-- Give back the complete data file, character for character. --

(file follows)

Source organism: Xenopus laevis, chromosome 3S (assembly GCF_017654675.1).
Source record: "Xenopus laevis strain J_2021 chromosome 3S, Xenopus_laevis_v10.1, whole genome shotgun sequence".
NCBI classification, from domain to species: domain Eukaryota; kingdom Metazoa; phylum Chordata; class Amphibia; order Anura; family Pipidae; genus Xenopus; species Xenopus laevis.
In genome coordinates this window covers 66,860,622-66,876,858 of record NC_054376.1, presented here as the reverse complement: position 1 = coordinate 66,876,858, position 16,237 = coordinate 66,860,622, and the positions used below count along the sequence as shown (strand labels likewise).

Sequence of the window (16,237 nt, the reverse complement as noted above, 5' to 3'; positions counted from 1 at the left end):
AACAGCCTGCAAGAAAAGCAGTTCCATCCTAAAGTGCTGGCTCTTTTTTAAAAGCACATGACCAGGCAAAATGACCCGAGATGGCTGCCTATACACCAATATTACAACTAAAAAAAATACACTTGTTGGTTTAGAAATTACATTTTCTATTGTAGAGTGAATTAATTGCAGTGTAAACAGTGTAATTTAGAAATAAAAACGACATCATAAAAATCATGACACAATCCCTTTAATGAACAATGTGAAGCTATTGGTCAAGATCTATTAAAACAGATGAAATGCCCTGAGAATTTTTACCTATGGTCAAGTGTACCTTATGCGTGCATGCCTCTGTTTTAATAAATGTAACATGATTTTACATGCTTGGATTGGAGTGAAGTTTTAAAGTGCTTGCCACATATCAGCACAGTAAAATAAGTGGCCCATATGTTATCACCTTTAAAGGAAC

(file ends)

Source organism: Xenopus laevis, chromosome 3S (assembly GCF_017654675.1).
Source record: "Xenopus laevis strain J_2021 chromosome 3S, Xenopus_laevis_v10.1, whole genome shotgun sequence".
NCBI classification, from domain to species: domain Eukaryota; kingdom Metazoa; phylum Chordata; class Amphibia; order Anura; family Pipidae; genus Xenopus; species Xenopus laevis.
In genome coordinates this window covers 66,860,622-66,876,858 of record NC_054376.1, presented here as the reverse complement: position 1 = coordinate 66,876,858, position 16,237 = coordinate 66,860,622, and the positions used below count along the sequence as shown (strand labels likewise).

Sequence of the window (16,237 nt, the reverse complement as noted above, 5' to 3'; positions counted from 1 at the left end):
AACAGCCTGCAAGAAAAGCAGTTCCATCCTAAAGTGCTGGCTCTTTTTTAAAAGCACATGACCAGGCAAAATGACCCGAGATGGCTGCCTATACACCAATATTACAACTAAAAAAAATACACTTGTTGGTTTAGAAATTACATTTTCTATTGTAGAGTGAATTAATTGCAGTGTAAACAGTGTAATTTAGAAATAAAAACGACATCATAAAAATCATGACACAATCCCTTTAATGAACAATGTGAAGCTATTGGTCAAGATCTATTAAAACAGATGAAATGCCCTGAGAATTTTTACCTATGGTCAAGTGTACCTTATGCGTGCATGCCTCTGTTTTAATAAATGTAACATGATTTTACATGCTTGGATTGGAGTGAAGTTTTAAAGTGCTTGCCACATATCAGCACAGTAAAATAAGTGGCCCATATGTTATCACCTTTAAAGGAAC